Although I work hard not to make it show, autism spectrum disorder (ASD) is a massive part of me and it leaves me with a lot of explanations for almost everything I do or don’t.
For instance, sometimes I want to go out. I no sooner go out that I am wanting to go back home. Silly I know. Logic doesn’t have much to do with my ASD.
Routine is essential to me. It can be so subtle that I might not even recognize it as a routine. Such as I always have a sandwich for lunch. How I make and eat the sandwich is also routine. I won’t go into details. I’ll just say no one taught me how to eat or make it that way and I’ve never seen anybody do it the way I do.
I do many daily tasks in sequence – first this, second that, etc. Such as when I dust my room. I always dust a certain day of the week. I always start with the computer desk. It is the biggest piece of furniture with all its many compartments. Once it is dusted, it is downhill from there.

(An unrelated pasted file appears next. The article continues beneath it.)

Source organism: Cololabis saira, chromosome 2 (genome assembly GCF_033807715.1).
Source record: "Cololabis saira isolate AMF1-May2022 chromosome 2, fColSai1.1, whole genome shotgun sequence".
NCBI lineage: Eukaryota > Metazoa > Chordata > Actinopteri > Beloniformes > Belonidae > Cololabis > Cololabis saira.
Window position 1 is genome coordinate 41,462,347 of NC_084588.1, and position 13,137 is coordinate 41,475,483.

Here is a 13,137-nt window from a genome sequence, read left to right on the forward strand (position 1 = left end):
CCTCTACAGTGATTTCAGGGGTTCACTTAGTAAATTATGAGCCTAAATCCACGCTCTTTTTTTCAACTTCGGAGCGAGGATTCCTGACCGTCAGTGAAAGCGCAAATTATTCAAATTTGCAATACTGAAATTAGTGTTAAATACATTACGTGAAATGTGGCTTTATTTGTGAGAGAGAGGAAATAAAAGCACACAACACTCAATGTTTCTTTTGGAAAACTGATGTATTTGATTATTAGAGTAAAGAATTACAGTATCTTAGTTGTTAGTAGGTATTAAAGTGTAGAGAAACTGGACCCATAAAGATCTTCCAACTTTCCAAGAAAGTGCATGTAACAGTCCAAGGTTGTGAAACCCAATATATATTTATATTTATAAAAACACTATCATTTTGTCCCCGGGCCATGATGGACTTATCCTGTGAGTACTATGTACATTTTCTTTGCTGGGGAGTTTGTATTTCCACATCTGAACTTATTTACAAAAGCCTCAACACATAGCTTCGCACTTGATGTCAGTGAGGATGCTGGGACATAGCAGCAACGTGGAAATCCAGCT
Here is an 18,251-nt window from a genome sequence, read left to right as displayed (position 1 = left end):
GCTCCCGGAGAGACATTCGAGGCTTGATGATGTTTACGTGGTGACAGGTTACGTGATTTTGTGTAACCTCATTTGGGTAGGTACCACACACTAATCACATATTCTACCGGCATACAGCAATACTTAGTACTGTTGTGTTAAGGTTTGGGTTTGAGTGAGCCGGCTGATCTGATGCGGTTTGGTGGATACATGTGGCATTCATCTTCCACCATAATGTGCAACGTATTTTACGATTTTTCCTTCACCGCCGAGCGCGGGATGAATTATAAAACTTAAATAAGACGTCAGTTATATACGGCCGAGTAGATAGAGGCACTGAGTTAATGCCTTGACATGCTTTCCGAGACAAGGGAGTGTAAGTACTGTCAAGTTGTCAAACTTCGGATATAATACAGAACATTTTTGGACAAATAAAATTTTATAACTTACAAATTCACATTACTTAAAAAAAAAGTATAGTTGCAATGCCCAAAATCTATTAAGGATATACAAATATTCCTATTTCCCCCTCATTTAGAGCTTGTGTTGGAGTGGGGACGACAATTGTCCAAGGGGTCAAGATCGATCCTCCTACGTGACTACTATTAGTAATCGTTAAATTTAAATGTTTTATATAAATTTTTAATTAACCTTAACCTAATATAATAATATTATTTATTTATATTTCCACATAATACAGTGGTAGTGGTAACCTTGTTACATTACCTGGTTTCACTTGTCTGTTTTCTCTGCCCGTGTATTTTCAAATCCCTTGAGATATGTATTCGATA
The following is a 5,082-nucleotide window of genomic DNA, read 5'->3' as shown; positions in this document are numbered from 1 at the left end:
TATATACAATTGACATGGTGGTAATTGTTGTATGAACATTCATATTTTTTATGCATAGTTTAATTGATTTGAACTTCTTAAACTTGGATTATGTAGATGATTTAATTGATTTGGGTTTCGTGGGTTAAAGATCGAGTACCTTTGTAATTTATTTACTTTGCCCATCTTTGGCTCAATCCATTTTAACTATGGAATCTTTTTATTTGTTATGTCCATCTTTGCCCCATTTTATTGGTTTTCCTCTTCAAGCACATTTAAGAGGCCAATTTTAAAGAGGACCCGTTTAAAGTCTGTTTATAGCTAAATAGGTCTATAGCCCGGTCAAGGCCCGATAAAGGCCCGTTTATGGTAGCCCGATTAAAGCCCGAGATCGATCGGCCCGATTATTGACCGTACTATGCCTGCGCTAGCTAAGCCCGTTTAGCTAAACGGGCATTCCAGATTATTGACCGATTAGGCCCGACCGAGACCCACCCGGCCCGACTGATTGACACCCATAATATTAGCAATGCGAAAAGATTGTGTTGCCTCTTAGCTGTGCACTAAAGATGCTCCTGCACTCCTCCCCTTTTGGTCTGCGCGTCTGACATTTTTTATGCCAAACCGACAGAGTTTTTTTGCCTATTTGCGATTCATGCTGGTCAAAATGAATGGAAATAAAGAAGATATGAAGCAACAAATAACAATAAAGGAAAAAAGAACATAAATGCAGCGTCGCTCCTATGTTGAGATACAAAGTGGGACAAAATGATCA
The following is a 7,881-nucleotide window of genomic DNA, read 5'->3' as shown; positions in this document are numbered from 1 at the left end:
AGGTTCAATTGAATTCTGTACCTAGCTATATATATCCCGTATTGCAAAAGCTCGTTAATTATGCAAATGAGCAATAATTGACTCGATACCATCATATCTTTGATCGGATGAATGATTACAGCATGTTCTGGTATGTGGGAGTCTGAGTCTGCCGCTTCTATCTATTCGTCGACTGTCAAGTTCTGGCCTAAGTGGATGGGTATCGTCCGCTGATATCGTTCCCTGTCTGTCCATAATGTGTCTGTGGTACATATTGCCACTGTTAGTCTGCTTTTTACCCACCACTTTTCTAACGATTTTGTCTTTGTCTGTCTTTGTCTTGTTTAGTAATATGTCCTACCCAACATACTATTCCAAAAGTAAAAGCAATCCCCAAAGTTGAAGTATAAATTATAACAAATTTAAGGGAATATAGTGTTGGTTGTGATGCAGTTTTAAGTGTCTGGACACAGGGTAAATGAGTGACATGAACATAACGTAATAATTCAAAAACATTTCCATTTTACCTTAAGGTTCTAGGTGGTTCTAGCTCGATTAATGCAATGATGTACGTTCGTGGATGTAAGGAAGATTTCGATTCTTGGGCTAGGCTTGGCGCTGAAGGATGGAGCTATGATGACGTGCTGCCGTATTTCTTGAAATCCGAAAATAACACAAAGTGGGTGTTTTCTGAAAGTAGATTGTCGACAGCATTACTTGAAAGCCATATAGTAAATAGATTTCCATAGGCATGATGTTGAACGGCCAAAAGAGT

I can stand in front of a group and speak on a topic of interest without stage fright. I’ll even lavish the attention. But a conversation with one or more people is tricky. In the course of a conversation, I may be asked questions that I don’t have time to process. If have to give an answer right there on the spot, it probably won’t come out right and won’t be my best answer. I will days, weeks, or even years later think of what I would have said if I had the chance to do it over again.
I came across something someone wrote: The older I get, the more I understand it’s okay to live a life others don’t understand. I relate to that quote. I’m working on being content with my companion that never sleeps — ASD. I might as well since it is here to stay.